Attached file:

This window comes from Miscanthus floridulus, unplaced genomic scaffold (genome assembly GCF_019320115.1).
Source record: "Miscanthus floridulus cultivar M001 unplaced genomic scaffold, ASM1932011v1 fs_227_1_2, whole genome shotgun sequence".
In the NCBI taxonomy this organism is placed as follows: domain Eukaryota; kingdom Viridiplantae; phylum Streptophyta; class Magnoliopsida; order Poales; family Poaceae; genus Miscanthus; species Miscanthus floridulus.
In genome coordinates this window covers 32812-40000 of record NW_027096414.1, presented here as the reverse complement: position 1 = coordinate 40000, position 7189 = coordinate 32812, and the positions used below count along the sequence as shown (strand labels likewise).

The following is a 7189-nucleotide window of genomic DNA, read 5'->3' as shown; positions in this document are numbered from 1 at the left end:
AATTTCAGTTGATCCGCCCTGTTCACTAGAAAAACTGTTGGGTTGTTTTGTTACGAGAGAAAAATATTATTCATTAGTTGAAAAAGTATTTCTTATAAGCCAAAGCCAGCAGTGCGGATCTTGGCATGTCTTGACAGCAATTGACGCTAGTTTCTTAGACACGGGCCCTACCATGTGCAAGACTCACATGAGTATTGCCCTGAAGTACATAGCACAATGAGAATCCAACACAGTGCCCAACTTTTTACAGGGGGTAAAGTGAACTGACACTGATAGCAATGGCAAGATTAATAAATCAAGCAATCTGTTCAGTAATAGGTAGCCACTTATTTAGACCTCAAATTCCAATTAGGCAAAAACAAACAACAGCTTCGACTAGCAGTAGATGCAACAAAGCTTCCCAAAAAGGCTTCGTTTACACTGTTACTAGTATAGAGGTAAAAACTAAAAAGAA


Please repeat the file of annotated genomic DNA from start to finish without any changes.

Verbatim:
This window comes from Miscanthus floridulus, unplaced genomic scaffold (genome assembly GCF_019320115.1).
Source record: "Miscanthus floridulus cultivar M001 unplaced genomic scaffold, ASM1932011v1 fs_227_1_2, whole genome shotgun sequence".
In the NCBI taxonomy this organism is placed as follows: domain Eukaryota; kingdom Viridiplantae; phylum Streptophyta; class Magnoliopsida; order Poales; family Poaceae; genus Miscanthus; species Miscanthus floridulus.
In genome coordinates this window covers 32812-40000 of record NW_027096414.1, presented here as the reverse complement: position 1 = coordinate 40000, position 7189 = coordinate 32812, and the positions used below count along the sequence as shown (strand labels likewise).

The following is a 7189-nucleotide window of genomic DNA, read 5'->3' as shown; positions in this document are numbered from 1 at the left end:
AATTTCAGTTGATCCGCCCTGTTCACTAGAAAAACTGTTGGGTTGTTTTGTTACGAGAGAAAAATATTATTCATTAGTTGAAAAAGTATTTCTTATAAGCCAAAGCCAGCAGTGCGGATCTTGGCATGTCTTGACAGCAATTGACGCTAGTTTCTTAGACACGGGCCCTACCATGTGCAAGACTCACATGAGTATTGCCCTGAAGTACATAGCACAATGAGAATCCAACACAGTGCCCAACTTTTTACAGGGGGTAAAGTGAACTGACACTGATAGCAATGGCAAGATTAATAAATCAAGCAATCTGTTCAGTAATAGGTAGCCACTTATTTAGACCTCAAATTCCAATTAGGCAAAAACAAACAACAGCTTCGACTAGCAGTAGATGCAACAAAGCTTCCCAAAAAGGCTTCGTTTACACTGTTACTAGTATAGAGGTAAAAACTAAAAAGAA